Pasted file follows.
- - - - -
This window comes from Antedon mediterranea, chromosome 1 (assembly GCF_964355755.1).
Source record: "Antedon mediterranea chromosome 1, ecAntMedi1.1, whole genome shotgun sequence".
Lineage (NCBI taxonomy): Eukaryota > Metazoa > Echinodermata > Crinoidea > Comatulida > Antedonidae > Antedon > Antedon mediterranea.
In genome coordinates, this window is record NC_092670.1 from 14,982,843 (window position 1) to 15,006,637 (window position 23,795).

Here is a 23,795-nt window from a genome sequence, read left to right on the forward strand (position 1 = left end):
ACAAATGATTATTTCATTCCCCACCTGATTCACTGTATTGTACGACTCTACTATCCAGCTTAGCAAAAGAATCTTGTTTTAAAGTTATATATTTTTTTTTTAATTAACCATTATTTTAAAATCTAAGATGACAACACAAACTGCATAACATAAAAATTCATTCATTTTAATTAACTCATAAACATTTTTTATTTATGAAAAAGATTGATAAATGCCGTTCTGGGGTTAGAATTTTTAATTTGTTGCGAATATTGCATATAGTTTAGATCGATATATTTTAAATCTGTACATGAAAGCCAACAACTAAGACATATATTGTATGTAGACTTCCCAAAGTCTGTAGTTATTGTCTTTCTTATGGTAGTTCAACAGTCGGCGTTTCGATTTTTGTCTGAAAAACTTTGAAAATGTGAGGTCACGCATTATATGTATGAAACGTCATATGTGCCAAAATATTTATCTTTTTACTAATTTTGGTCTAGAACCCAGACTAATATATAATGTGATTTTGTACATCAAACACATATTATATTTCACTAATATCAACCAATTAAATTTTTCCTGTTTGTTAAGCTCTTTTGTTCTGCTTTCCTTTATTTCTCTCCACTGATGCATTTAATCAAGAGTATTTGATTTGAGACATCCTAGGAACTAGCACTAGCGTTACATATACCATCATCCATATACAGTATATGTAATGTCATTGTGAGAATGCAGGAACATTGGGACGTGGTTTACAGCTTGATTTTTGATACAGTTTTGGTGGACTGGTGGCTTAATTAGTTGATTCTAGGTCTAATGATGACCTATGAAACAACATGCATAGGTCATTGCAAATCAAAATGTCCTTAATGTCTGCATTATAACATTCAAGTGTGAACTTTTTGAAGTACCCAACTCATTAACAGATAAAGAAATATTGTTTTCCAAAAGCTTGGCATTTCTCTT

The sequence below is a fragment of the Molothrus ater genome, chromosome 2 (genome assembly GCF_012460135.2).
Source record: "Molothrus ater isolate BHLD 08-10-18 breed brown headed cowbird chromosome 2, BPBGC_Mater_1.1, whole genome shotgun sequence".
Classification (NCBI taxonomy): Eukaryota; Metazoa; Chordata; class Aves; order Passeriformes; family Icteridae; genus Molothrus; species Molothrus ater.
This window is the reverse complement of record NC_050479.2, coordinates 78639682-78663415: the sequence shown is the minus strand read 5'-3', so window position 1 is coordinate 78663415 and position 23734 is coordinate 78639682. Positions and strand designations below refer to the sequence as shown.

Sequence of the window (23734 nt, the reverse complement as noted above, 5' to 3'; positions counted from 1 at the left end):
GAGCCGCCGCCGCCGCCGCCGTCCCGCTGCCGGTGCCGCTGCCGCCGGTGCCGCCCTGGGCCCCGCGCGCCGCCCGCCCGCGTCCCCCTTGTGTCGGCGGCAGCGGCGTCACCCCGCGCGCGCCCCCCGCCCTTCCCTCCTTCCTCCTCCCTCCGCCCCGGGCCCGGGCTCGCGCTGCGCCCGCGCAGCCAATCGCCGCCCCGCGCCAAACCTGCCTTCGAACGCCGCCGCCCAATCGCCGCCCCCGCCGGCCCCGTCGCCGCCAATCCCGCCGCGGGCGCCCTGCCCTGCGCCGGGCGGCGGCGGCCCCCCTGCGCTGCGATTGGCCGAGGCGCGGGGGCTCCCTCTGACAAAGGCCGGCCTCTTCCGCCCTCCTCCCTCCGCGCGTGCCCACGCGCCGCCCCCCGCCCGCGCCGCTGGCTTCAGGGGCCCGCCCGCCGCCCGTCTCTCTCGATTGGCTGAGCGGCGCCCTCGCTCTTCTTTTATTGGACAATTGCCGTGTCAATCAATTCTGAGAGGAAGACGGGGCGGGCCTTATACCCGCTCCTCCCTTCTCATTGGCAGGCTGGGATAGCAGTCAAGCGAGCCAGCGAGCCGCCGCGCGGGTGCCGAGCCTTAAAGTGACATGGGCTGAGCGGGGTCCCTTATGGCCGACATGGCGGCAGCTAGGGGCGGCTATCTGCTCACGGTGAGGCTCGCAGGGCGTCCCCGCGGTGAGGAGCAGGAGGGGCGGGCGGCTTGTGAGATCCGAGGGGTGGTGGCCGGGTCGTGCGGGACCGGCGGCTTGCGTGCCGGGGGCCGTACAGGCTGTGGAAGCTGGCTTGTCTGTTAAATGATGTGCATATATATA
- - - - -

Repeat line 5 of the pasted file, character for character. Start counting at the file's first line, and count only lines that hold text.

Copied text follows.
Here is a 23,795-nt window from a genome sequence, read left to right on the forward strand (position 1 = left end):